Then we started from the top (of the song), working on the melody and the concept, which was very important for me, and to try to fit that idea in what’s happening nowadays with the urban-fusion-pop world. We tried to make something that would be part of his versatility, and at the same time that could get him out of his comfort zone. So we decided that we were going to do a very sensual song, but classy at the same time. [We wanted to be] very careful with the lyrics, especially with what it had to do with women, because this genre tends to be a little, you know, aggressive with women. And [women are] not an object. I think women…we are a piece of art (laughs). So I was really taking care of that part, and trying to explain how a woman [takes it slowly]…it’s Despacito.
DK: Did you and Luis equally write the melody and the lyrics?
Ender: I would say that we built the song together with the melody. I wrote more of the lyric, although Luis gave great ideas on the lyric too. Of course, we both wrote it together. Luis came up with the title Despacito, and we agreed and worked on the concept.
DK: When you finished this writing session, did you both feel that you’d written a very special song?
Ender: Yes, we were so happy with the song. But we didn’t feel like it was very different from what we’ve done before. But we got the feeling that we had a hit in our hands, and we were enjoying it so much. It was so organic—it had such a beautiful energy of two friends making a song. You know, connecting with the essence of the song, connecting with the idea of getting him out of the comfort zone, but at the same time having a message that has poetry, that is classy. I have no taboos at all with [sexy lyrics], because we’re all here because our parents had sex. But I do believe that the way you explain things, the way you communicate, it makes the whole difference. And this is a song that is very sensual, but it’s very poetic at the same time. So it never crosses the line to be vulgar in any way.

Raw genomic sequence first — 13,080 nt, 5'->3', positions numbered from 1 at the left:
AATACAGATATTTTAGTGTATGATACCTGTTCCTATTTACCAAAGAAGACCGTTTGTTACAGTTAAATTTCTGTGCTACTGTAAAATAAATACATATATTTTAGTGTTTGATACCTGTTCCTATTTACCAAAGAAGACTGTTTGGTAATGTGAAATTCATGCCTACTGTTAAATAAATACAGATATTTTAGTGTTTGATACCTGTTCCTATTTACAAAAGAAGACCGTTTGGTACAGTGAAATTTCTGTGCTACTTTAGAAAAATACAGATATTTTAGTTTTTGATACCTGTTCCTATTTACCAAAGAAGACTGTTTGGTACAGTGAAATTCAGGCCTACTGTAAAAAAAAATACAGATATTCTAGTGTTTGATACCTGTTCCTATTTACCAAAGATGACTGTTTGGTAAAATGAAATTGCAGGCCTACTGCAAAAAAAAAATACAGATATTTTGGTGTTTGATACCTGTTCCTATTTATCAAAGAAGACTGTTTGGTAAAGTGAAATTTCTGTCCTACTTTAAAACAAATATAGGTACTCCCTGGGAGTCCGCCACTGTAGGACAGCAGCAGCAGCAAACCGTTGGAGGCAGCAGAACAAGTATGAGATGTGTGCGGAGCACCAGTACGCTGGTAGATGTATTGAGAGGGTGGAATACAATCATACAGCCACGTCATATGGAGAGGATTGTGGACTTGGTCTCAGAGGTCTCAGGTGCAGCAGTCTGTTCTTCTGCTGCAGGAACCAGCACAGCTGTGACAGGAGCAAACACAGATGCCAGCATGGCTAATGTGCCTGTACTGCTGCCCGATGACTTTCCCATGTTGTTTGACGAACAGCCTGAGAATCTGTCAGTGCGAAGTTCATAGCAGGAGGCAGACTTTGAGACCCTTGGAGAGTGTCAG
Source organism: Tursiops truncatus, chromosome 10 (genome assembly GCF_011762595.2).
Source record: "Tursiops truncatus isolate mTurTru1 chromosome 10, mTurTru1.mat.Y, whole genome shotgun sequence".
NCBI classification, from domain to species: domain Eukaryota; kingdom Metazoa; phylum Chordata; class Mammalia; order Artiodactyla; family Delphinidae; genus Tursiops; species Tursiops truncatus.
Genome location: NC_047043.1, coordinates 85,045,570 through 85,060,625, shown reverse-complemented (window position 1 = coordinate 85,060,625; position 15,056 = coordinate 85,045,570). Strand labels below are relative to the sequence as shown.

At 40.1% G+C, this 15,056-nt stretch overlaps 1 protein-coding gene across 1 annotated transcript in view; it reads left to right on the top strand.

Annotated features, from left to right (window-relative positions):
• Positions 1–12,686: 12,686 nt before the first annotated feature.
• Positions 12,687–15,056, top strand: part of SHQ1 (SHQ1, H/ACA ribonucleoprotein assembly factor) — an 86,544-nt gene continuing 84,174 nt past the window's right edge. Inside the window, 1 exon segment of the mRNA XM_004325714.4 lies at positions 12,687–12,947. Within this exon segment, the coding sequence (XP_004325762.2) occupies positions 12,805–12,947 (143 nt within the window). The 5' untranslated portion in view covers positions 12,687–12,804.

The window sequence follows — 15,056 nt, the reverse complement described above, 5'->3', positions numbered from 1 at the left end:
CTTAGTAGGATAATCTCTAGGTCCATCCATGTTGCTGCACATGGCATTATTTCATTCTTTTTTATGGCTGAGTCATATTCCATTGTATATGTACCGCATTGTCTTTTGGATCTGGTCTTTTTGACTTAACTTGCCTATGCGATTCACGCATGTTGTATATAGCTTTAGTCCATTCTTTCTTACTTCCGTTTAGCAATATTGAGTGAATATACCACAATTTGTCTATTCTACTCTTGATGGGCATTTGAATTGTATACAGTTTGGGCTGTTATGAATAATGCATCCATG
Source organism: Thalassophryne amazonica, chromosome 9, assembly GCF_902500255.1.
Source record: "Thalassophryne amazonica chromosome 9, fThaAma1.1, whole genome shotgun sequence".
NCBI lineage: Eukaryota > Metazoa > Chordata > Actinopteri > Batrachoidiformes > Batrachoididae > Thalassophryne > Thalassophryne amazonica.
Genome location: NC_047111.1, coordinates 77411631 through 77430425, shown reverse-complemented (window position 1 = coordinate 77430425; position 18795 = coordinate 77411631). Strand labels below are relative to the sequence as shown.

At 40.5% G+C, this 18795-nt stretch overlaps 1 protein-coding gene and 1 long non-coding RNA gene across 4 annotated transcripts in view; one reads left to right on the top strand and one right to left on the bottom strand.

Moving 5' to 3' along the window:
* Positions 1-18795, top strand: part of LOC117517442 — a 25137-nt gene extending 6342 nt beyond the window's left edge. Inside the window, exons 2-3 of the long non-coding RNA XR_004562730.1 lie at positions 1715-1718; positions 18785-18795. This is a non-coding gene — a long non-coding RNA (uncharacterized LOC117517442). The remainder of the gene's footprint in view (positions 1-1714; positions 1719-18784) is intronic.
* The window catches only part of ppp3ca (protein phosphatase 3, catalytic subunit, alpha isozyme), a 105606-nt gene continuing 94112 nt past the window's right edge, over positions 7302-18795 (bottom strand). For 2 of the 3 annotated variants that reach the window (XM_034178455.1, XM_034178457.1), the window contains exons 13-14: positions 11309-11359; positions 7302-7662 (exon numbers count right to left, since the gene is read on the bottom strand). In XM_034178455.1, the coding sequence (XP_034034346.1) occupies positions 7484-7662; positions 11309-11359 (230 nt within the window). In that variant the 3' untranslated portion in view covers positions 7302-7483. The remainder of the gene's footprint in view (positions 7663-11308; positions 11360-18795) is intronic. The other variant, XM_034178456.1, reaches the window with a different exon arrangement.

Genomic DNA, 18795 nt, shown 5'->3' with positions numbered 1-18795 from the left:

Here’s a video of Erika Ender performing her song, “Masoquista.”
DK: At what point was it decided, to bring in Daddy Yankee to add his part to the song?
Ender: It was Luis who decided that. I told him, “I think we need a collaboration because nowadays, everyone does that. It’s very common and it’s very cool, because it’s a way for both sides (pop and hip-hop) to have a brand new audience. Luis told me he thought Daddy Yankee would be great for this song, and I told him to go ahead [because it was a great idea]. And then Daddy Yankee added his part, which was amazing—the rap and the line “pasito a pasito” and the first chorus, that’s his. And I think it was brilliant—Luis and Daddy Yankee’s flavor together made it amazing. And then adding Justin Bieber was an extra bonus that was amazing, too. So I think this song has been growing and growing. I don’t want it to stop (laughs), and I’m so grateful to be part of this.
DK: It’s rare that a Spanish-language song becomes such a big hit in the U.S. and in other English-language countries. Why do you think “Despacito” is the song that broke through in such a big way?
Ender: I don’t have that answer. But I can tell you that there are songs that come into the world with a special spark…it has magic in some way. I think there are several factors that helped make this happen. I mean, the song itself came out very easy and organically. The good vibes we had, and then adding Daddy Yankee to it, and adding Justin Bieber. It’s a song that has a concept and a message, and it somehow connected with the world. I don’t even want to find the explanation (laughs), I just want to be as grateful as I can. There are some things in life that have no explanation…you just go with the flow and be thankful for it, whatever life brings you.